Gender Generates Biological Challenges For Long Duration Spaceflight

Astronaut Bruce McCandless untethered above the Earth on Feb. 12, 1984. (NASA)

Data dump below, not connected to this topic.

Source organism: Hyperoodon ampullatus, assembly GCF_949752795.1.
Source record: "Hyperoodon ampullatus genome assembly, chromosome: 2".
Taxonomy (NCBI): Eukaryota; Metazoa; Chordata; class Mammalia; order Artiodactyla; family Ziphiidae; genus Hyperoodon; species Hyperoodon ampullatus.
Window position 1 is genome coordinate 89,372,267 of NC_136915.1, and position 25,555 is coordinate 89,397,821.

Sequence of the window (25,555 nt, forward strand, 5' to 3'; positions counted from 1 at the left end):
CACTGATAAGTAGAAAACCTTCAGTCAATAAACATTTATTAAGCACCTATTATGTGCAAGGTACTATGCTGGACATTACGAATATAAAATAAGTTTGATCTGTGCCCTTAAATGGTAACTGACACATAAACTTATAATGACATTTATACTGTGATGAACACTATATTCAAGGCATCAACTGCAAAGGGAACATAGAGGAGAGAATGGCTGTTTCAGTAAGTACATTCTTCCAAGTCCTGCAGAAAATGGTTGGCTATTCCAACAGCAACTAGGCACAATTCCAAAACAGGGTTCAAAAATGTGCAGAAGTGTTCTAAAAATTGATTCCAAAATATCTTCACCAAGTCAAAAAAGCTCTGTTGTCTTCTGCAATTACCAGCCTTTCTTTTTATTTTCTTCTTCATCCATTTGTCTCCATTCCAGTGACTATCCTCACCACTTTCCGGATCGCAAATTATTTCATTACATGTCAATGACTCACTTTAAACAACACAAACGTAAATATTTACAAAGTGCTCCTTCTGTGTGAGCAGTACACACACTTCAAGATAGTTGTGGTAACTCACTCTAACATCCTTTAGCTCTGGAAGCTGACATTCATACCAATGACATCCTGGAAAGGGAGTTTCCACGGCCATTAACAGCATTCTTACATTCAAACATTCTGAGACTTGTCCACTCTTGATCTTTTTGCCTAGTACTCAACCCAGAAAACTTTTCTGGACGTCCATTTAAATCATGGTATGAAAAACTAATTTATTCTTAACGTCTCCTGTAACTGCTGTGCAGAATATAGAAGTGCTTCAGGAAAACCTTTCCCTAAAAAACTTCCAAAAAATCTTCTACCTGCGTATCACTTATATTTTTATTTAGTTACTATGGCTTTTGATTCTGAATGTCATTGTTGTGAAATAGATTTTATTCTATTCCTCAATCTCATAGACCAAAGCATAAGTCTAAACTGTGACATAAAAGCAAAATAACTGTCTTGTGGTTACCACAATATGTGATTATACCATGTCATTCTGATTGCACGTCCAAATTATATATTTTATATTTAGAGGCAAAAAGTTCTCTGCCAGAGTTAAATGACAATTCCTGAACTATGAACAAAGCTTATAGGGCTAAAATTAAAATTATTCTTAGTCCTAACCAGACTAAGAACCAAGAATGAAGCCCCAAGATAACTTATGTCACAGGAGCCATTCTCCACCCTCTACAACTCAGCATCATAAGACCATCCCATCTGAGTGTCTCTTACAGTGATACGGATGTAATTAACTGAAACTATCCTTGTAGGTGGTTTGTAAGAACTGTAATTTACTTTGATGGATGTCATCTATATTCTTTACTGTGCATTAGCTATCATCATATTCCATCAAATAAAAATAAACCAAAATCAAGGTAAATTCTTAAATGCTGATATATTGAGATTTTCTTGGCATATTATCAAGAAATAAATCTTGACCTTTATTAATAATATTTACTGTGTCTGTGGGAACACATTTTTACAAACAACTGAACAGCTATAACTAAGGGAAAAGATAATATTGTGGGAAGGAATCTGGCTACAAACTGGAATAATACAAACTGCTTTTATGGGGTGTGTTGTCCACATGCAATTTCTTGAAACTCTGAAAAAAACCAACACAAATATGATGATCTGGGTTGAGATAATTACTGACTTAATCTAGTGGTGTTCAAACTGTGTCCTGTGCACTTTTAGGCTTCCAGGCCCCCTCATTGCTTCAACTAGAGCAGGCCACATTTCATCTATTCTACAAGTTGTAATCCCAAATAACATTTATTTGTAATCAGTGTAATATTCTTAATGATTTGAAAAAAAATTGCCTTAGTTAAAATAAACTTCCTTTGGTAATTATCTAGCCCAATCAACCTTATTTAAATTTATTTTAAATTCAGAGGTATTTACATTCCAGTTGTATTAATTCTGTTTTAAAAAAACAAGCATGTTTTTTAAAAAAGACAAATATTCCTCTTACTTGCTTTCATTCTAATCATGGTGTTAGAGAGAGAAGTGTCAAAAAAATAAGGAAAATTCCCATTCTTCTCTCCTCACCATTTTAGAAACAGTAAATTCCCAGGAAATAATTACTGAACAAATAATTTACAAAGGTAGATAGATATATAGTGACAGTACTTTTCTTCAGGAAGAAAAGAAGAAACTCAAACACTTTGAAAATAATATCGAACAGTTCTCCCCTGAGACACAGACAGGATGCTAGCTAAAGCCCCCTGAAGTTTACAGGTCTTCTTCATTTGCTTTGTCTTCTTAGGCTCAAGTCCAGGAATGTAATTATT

Men and women look exactly the same when ensconced in a space suit. But female physiology is different from male physiology in significant ways. And those differences create challenges when those bodies have to endure long duration spaceflight, such as during proposed missions to Mars.Some of the effects of spending a long time in space are well-known, and affect both genders. Exposure to microgravity creates most of these effects. With less gravity acting on the body, the spine lengthens, causing aches and pains. Lowered gravity also causes bone loss, as the skeletal system loses important minerals like nitrogen, calcium, and phosphorous. And the muscles also atrophy, since they aren’t used as much.Microgravity makes the body sense that it is carrying too much fluid in the chest and head, and the body tries to eliminate it. Astronauts feel less thirst, and over time the body’s fluid level decreases. With less fluid, the heart doesn’t have to work as hard. The heart’s a muscle, so it atrophies much like other muscles. The fluid level causes other changes too. Fluid accumulates in the face, causing “Puffy Face Syndrome.”But some problems are specific to gender, and Gregor Reid, PhD, and Camilla Urbaniak, PhD Candidate at the Shulich School of Medicine and Dentistry are focusing on one fascinating and important area: the Human Microbiome. Female and male microbiomes are different, and they are affected by microgravity in different ways.The Human Microbiome is the trillions of microorganisms living on the human body and in the gut. They are important for digestion and nutrition, and also for the immune system. A healthy human being requires a healthy microbiome. If you’ve ever travelled to another part of the world, and had stomach problems from the food there, those are caused by changes in your microbiome.“Space travel changes —> Read More

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